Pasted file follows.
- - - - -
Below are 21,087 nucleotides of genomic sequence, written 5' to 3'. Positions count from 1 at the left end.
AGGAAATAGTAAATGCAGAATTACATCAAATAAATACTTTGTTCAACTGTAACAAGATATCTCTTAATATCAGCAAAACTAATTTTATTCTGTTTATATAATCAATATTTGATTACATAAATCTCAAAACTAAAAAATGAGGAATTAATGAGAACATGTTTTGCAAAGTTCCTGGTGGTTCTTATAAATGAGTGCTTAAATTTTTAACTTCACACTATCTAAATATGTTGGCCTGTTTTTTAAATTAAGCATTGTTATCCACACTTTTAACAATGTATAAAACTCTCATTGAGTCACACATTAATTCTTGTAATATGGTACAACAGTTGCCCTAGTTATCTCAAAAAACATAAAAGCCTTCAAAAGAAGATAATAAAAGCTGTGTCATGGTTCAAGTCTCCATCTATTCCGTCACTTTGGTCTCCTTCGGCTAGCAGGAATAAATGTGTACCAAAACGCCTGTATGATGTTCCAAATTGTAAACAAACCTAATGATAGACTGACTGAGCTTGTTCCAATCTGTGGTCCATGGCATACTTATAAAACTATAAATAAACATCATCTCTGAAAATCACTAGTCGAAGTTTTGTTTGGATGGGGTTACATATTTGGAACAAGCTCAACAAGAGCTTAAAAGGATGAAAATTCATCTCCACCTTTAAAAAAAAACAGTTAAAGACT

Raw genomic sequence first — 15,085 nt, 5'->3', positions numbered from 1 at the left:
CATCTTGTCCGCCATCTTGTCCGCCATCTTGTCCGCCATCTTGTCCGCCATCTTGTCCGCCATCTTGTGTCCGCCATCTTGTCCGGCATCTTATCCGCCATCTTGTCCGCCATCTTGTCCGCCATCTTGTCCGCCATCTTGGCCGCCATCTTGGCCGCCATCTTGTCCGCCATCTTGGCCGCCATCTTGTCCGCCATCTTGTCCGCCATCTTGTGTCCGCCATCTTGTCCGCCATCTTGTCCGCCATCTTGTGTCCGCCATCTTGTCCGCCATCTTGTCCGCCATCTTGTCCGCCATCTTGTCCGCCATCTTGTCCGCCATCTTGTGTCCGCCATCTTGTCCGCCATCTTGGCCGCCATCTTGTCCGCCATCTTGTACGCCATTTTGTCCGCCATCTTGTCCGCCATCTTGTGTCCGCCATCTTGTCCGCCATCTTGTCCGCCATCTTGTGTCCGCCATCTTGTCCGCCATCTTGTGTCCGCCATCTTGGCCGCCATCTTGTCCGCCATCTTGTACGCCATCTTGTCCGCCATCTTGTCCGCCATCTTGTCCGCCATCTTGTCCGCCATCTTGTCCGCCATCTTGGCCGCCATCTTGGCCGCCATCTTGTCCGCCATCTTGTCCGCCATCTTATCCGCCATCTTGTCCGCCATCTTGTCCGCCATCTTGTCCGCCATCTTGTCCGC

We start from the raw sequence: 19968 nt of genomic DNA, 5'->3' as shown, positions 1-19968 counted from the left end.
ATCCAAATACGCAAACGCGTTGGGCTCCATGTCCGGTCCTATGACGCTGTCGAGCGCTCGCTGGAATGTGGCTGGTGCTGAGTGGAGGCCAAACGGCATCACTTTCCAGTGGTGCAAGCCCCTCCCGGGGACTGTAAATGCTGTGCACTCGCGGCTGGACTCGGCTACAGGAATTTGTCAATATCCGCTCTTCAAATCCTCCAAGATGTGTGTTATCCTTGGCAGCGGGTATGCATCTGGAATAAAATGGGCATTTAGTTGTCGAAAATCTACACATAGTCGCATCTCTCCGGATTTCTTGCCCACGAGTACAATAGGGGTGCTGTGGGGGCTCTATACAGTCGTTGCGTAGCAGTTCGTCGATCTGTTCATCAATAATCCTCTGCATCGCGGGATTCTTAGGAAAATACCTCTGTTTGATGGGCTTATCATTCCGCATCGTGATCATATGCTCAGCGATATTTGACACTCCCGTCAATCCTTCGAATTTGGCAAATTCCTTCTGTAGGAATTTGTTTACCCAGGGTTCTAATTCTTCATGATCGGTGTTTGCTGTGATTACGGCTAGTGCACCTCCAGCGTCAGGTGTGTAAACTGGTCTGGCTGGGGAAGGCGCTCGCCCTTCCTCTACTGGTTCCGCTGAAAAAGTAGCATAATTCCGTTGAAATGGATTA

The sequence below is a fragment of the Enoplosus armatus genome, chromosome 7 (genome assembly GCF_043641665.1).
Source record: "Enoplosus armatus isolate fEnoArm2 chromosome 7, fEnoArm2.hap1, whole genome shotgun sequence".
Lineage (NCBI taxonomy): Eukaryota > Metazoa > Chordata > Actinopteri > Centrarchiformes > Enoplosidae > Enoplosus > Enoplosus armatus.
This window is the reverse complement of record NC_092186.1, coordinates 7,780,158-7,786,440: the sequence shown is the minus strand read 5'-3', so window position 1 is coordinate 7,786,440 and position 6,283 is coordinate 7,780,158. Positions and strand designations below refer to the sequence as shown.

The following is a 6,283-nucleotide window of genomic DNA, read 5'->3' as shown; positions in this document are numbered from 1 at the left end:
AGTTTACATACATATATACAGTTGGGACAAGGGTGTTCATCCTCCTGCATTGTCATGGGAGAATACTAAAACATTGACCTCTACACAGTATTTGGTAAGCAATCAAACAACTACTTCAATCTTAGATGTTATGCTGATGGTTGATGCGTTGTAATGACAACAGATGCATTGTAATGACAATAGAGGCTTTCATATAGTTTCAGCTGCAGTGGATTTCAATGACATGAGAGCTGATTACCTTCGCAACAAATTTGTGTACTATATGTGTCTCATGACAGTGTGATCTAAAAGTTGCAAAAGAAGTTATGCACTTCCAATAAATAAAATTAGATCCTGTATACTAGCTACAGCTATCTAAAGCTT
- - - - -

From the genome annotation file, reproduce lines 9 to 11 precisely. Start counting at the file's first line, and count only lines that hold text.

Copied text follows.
Lineage (NCBI taxonomy): Eukaryota > Metazoa > Chordata > Actinopteri > Centrarchiformes > Enoplosidae > Enoplosus > Enoplosus armatus.
This window is the reverse complement of record NC_092186.1, coordinates 7,780,158-7,786,440: the sequence shown is the minus strand read 5'-3', so window position 1 is coordinate 7,786,440 and position 6,283 is coordinate 7,780,158. Positions and strand designations below refer to the sequence as shown.

The following is a 6,283-nucleotide window of genomic DNA, read 5'->3' as shown; positions in this document are numbered from 1 at the left end: